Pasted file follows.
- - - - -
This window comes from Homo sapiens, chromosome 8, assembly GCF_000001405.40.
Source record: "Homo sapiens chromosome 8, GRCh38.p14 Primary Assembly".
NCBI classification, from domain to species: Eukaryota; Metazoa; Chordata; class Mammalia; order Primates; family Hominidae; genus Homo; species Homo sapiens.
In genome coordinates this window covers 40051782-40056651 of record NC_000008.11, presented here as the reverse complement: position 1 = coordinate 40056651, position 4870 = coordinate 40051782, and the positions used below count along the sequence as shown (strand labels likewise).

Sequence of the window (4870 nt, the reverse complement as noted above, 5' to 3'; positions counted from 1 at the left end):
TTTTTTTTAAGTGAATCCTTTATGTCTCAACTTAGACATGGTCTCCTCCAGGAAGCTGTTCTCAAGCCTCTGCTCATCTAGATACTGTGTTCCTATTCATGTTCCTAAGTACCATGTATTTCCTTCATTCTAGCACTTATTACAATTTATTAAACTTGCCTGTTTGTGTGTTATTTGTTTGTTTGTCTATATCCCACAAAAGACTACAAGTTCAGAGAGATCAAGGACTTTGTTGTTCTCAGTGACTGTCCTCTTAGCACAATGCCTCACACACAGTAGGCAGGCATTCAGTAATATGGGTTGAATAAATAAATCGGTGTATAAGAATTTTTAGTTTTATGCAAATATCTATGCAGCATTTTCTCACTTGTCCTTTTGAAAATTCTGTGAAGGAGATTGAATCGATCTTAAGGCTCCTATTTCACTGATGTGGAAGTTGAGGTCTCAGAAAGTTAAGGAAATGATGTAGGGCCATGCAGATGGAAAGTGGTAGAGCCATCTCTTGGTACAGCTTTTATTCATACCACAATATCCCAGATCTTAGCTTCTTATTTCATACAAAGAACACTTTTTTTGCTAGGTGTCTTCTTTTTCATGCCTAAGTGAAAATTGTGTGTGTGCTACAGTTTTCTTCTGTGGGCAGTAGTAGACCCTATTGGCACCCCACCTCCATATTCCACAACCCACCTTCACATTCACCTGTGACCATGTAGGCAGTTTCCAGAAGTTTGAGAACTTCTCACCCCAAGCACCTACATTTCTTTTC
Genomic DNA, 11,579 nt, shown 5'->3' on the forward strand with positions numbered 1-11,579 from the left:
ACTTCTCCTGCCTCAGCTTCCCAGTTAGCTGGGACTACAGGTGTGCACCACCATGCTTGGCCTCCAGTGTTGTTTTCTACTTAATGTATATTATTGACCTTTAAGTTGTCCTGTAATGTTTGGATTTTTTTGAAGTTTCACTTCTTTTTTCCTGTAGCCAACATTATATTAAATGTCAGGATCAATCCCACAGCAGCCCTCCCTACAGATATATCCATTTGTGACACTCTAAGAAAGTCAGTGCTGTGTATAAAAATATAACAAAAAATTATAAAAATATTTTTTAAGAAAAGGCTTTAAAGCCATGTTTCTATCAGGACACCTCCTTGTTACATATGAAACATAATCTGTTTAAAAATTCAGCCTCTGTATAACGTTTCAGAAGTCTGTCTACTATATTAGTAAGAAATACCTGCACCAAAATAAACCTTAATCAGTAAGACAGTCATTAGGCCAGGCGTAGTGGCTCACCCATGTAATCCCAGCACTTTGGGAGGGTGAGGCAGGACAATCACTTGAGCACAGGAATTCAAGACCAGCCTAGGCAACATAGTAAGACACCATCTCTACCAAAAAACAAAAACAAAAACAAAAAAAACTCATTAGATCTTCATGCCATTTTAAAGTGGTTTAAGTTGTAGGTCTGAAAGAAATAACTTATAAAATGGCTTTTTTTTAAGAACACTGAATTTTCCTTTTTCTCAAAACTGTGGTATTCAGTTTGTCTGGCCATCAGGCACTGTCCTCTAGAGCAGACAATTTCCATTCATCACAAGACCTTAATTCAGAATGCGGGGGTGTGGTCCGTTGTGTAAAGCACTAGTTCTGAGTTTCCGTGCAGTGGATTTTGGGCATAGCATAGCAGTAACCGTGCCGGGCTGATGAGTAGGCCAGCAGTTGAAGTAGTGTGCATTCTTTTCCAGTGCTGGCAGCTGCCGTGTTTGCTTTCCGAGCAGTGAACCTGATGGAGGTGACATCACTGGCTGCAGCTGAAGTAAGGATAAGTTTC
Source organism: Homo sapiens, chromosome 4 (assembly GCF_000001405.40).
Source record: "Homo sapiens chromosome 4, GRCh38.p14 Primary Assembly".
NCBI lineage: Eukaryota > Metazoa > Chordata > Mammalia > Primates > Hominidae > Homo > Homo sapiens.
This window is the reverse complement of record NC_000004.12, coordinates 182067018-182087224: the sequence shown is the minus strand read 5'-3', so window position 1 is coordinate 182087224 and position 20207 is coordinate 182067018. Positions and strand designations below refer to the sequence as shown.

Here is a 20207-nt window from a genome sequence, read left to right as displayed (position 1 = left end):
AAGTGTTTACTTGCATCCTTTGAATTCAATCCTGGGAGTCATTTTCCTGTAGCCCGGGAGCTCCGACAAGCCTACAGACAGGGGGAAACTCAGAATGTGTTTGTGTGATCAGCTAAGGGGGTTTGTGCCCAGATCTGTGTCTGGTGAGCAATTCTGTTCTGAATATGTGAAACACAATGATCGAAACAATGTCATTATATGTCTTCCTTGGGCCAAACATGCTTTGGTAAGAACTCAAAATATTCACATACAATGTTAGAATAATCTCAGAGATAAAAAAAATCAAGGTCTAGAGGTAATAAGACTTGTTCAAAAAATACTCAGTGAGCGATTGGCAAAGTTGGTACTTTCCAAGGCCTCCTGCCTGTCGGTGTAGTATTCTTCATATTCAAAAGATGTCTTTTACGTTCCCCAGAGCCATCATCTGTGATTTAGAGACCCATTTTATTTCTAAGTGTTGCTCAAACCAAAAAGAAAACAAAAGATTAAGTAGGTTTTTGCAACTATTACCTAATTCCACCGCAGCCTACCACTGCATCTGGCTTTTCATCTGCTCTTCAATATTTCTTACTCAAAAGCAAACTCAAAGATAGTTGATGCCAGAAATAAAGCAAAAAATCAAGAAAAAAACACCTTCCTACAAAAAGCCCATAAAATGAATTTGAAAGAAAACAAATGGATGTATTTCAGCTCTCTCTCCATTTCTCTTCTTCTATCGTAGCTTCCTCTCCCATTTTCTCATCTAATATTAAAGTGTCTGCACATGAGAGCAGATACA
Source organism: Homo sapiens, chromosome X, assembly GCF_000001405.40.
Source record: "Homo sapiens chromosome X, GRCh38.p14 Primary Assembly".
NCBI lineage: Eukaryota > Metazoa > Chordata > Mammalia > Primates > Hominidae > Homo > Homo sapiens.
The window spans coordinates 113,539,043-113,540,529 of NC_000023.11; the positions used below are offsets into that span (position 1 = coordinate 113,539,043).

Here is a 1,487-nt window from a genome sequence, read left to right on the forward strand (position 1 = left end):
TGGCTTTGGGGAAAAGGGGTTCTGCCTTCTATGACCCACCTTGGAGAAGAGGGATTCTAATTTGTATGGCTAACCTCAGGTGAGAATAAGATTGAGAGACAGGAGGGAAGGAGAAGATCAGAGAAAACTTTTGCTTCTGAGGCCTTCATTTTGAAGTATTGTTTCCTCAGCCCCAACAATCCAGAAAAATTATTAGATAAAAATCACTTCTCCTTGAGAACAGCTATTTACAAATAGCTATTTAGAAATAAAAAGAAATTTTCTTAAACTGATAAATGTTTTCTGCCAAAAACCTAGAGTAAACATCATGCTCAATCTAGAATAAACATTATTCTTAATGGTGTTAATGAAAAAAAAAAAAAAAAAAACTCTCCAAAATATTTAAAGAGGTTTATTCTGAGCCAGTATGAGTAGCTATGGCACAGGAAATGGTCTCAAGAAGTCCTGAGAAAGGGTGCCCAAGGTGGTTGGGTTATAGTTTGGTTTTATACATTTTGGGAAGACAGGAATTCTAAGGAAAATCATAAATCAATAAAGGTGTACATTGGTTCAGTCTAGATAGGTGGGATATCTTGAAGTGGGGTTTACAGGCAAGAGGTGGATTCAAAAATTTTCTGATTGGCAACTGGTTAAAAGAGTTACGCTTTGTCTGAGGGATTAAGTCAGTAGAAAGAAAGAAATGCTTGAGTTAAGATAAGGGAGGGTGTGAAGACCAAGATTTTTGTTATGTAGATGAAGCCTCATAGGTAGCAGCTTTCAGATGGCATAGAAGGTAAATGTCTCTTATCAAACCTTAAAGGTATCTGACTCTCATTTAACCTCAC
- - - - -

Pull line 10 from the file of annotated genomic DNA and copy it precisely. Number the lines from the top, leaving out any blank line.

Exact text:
Source record: "Homo sapiens chromosome 4, GRCh38.p14 Primary Assembly".